President Jim Ryan announced last week that he revised his living wage plan to raise the minimum wage for full-time contracted employees to $15 an hour. Previously, the starting wage for contracted employees was $10.65 per hour, making the new minimum a significant increase. This new wage floor is an extension of an earlier plan in which Ryan applied a $15 minimum wage to University employees. The addition of contracted employees to this plan is a very important step for the University, as it will bring better wages to over 800 employees. Ryan’s dedication to the living wage issue demonstrates his continued commitment to the University’s workers.
The wage increase will affect employees of Aramark and Morrison, which provide food services to the University, as well as some custodial, environmental services and child care companies. Contracted employees were notably excluded from Ryan’s original wage increase plan, as he cited legal barriers to raising their wages. Nevertheless, Colette Sheehy, the University’s senior vice president for operations, said the University administration prioritized this issue and was able to work with the contractors to raise these wages.
The University’s implementation of a higher minimum wage is the most important aspect of Ryan’s ongoing goal to create better relations with the Charlottesville area. According to a 2019 survey from Ryan’s University-Community Working Group, jobs and wages are the most important issue to Charlottesville residents. Specifically, the survey results noted that the University should prioritize offering living wages to both University and contracted employees to foster stronger connections with the community. Now that higher wages can be extended to 96 percent of workers at the University, further initiatives pertaining to affordable housing and education, for example, can better satisfy the needs of the community.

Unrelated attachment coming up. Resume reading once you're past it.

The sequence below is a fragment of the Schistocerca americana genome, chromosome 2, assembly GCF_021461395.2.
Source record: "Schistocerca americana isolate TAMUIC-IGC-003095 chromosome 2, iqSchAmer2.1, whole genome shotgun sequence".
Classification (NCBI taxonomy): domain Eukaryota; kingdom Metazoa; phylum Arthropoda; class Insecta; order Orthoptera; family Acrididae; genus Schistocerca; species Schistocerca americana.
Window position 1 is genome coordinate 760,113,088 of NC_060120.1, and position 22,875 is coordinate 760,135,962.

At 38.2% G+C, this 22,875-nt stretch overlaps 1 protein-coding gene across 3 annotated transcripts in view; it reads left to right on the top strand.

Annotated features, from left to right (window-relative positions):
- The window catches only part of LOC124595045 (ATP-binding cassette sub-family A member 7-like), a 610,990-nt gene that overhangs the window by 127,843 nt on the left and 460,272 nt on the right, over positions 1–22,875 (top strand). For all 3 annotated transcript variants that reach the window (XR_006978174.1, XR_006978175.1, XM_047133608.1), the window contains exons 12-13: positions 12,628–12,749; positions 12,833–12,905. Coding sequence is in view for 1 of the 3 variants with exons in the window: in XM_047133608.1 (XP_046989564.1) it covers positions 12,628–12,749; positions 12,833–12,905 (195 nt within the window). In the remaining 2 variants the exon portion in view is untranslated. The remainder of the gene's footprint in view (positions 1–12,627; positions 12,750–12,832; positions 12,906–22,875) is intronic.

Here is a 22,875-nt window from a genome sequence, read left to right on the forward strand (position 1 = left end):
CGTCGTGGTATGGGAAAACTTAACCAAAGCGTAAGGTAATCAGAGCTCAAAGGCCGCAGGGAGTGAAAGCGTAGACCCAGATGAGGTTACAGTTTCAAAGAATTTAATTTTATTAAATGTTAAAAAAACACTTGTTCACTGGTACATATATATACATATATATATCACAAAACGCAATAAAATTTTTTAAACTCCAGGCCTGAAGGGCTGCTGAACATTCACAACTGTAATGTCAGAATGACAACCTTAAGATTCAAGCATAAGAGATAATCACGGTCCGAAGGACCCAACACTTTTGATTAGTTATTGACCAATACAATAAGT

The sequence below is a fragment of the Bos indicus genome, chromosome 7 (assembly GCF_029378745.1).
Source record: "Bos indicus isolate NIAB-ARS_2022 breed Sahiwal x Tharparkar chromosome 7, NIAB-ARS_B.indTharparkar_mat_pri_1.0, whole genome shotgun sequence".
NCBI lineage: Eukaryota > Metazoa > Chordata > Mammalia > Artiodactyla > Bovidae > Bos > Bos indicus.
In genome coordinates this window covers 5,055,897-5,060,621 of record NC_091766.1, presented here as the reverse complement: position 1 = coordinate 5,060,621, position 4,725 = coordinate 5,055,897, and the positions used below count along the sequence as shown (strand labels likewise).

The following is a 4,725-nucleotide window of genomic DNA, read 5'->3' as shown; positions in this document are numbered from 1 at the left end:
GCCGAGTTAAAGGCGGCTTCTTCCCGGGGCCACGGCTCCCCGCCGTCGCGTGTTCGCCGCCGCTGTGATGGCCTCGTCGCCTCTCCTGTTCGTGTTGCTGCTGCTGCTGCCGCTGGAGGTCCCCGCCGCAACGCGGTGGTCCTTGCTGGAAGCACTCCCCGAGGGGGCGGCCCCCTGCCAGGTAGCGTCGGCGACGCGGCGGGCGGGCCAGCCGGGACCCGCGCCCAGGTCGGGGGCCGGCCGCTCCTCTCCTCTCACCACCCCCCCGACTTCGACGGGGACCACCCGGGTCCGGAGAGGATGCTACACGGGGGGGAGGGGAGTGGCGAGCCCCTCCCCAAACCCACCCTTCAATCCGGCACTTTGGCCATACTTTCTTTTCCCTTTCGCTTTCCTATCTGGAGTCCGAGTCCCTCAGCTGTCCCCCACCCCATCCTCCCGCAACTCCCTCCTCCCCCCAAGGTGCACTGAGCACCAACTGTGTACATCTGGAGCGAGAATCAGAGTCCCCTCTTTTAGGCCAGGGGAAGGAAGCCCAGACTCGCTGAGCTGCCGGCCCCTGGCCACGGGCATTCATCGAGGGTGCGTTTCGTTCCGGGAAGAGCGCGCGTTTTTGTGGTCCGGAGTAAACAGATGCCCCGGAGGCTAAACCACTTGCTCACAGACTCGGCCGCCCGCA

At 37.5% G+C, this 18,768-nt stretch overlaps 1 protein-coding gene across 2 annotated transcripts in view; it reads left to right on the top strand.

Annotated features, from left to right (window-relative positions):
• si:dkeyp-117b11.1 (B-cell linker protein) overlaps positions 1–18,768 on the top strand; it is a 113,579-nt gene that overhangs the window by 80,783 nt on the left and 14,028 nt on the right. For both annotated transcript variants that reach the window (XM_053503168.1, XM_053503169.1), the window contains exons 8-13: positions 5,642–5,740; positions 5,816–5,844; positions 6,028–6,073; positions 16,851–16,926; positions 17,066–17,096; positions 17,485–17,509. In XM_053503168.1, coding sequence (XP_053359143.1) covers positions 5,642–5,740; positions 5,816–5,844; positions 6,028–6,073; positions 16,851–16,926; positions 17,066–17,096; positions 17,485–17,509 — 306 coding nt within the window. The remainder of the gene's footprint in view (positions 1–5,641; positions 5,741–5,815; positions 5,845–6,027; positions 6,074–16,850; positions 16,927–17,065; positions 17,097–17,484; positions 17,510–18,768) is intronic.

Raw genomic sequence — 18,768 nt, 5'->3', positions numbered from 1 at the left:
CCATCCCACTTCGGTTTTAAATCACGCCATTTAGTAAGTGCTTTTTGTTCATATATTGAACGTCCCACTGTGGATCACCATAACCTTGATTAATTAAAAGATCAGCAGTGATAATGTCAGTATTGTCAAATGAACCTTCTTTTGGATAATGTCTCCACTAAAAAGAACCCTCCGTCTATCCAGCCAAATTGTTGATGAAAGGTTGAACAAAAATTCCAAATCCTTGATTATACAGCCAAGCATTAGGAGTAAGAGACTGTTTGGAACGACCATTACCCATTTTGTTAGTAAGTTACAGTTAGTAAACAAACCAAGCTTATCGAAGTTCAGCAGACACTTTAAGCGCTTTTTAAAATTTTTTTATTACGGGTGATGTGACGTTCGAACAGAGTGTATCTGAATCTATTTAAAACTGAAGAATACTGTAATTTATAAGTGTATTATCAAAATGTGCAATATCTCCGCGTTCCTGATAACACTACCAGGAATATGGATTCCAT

Nevertheless, there is still work to be done to ensure that low-wage workers can afford to live in this community. Most notably, there is debate about what constitutes a living wage in Charlottesville. According to the MIT Living Wage Calculator, a living wage for a single adult with no children would be $12.36 while a living wage for a single adult with one child would be $27.20. Furthermore, the Living Wage Campaign published that the Charlottesville living wage is actually $16.84 plus benefits in response to Ryan’s new wage increase.
One way to address some of the problems put forward by critics of the new minimum wage plan is to index the wage to inflation. Implementing this policy is important because over time, even the most generous increases in the minimum wage will decrease in value. Indexing would also prevent activists from having to continually advocate for minimum wage increases as the wage will automatically be adjusted. Although Ryan said that the administration will reevaluate wages on a yearly basis, an explicit promise to index wages would ensure that he stands by his word.
Despite these minor criticisms, the expanded living wage plan is a major step forward for the University. Hopefully our suggestions can serve as inspiration for the continued improvement of U.Va.’s living wage plan. In the meantime, Ryan and University administration should be congratulated for these efforts to satisfy the demands of student activists, community leaders and, most notably, the working community in Charlottesville.
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